This leads us to a paradox that I believe creates a tremendous creative energy. Despite the fact that we are puny in the grand scheme of things, our lives and our actions are deeply consequential. Abraham Joshua Heschel writes about how our lives have moral significance, whether we want them to or not.

Accepting this paradox is a never ending practice. Soon after I feel powerful, I am reminded of how little I control. When I feel small and meaningless, I am reminded of the huge ethical obligation on me as a human. In the seconds that I am able to hold both of these truths at once, time moves forward and this understanding disappears.

This struggle to understand our place in the universe leads me back to my friends in Haiti. As a privileged American of our generation, I have been largely shielded from the fragility of life. I have experienced death and sickness so much less than the people I knew in Haiti, and I have been told from a young age that I can become whomever I want to be. My time in Haiti reminds me of how little I control, and of the fundamental truth that I am subject to the whims of the universe. Read more

Bible Wrestling

Before I began rabbinical school in Jerusalem this summer, I did something my tradition generally frowns on — I read the Pentateuch (the Five Books of Moses or the Torah) from cover to cover, without commentary.

At the time, Attorney General Jeff Sessions was quoting scripture to justify separating families at the Southern border. This served as a grotesque reminder of why the Jewish tradition generally frowns on reading the Torah alone and without context. There is so much one misses reading the Bible this way — on a what Jews would call the pshat or surface level, in terms of the richness of the text and also in terms of morality.

Still, I had never read the Pentateuch straight through, and I wanted to familiarize myself with the parts of it I knew less about and to get a sense of its sweep. So I dove into my project, unsure of where it would take me.

As I began reading, I stumbled on a tweet that changed the way I thought about the Pentateuch:

Screenshot 2018-07-27 at 3.49.55 PM

While I don’t want to say the Pentateuch is one thing, the perspective offered by Rabbi Regan provides a unified way of understanding the complicated and sometimes confusing narrative from Genesis to Deuteronomy. God and the people Israel are bound up in a changing, fragile and impassioned relationship.

I found it wondrous to read the Bible this way: by reading the Pentateuch, one encounters the changing way people long ago conceived of God. Of course the writers of the Pentateuch thousands of years ago lived in a patriarchal and slave-owning society that was flawed in a myriad of ways — and that is reflected in how these people saw God. But above all else, as the tweet suggests, the Pentateuch tells the story of an ancient step in an ongoing struggle to understand and to be in relationship with God.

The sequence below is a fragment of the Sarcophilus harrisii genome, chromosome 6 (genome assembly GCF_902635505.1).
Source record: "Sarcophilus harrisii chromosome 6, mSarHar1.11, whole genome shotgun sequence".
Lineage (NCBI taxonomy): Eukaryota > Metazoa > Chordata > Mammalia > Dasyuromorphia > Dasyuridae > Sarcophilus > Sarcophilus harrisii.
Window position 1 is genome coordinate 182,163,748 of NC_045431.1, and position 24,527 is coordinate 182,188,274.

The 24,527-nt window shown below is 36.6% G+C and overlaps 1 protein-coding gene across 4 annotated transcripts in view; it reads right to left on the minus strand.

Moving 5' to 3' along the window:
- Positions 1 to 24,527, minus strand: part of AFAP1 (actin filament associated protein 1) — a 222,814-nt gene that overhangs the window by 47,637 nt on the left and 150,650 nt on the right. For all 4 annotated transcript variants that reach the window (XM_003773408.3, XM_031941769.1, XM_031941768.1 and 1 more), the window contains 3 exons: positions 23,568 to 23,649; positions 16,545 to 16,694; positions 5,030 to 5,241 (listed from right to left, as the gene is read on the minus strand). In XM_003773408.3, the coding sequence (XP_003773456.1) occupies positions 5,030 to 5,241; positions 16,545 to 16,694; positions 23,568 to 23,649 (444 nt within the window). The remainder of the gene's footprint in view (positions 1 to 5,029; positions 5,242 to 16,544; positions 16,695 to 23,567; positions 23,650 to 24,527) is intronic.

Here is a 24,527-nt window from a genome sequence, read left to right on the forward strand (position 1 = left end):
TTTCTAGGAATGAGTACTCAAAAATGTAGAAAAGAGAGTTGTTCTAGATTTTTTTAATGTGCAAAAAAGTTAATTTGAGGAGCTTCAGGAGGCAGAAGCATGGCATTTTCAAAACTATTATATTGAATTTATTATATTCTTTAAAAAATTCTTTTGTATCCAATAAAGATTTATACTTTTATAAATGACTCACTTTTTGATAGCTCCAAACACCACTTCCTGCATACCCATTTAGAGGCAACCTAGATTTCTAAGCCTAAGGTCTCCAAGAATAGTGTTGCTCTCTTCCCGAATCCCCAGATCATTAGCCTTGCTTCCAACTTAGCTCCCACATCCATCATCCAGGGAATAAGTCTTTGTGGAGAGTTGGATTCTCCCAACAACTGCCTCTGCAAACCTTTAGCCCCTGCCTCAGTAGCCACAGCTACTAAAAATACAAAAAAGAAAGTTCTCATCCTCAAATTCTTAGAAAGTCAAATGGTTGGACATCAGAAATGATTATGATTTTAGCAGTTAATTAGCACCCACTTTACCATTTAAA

The Pentateuch contains many surface-level examples of this struggle between various characters and God: there’s Abraham trying to convince God not to destroy Sodom and Gomorrah, Sarah laughing at God, Jacob wrestling with the angel, and Moses pleading with God on behalf of the people Israel. Although the conception of God seems to change within the Pentateuch, God is consistently an entity with whom the characters of the Bible can struggle and grow.

But more importantly, the broad sweep of the Pentateuch tells the story of a relationship between God and the people Israel in which the two parties yearn for a stable and productive relationship, but struggle and have trouble relating to one another.

Heschel makes it clear in his writing that he believes God needs humanity (or “man” in his language) just as much as humanity needs God. “This is the mysterious paradox of Biblical faith: God is pursuing man,” he writes in God In Search of Man. “It is as if God were unwilling to be alone, and he had chosen man to serve Him.” In The Prophets Heschel adds to this the idea that God is deeply implicated in humanity’s welfare — Heschel uses the word “pathos” to describe how God cares deeply for humanity.

Heschel’s description of a God who is deeply implicated in human morality and well-being resonates with me deeply. But regardless of whether it describes most contemporary people’s relationship with God, it seems that people in the twenty-first century can connect to this biblical theme of wrestling with God. Many people today experience some kind of spirituality, but aren’t sure how it connects to organized religion or theological belief — and people’s connection to the divine often changes over the course of their lives.

After reading the Pentateuch cover to cover, it seems that for a very long time humans have felt the presence of something bigger than them, something like God, and they’ve struggled to make sense of what exactly that thing is, and what it means for them to be in relationship with it. Read more

How could someone who wrote beautifully about an innate human proclivity for the divine brutalize slaves?

In 2015, I took a class on the Enlightenment at American University. For my final project, I spent hours scrolling through the digital archives of the Affiches Américaines, the newspaper that existed in colonial Saint Domingue (Haiti before the revolution). In the Affiches Américaines I clicked through lists of escaped slaves, classified ads for horses, news items from around the world, arrival logs of ships and event listings for the privileged of the island. The newspaper was at once fascinating and horrifying. Classified ads for horses appeared next to a seemingly routine announcement of an escaped mother and her five-year-old.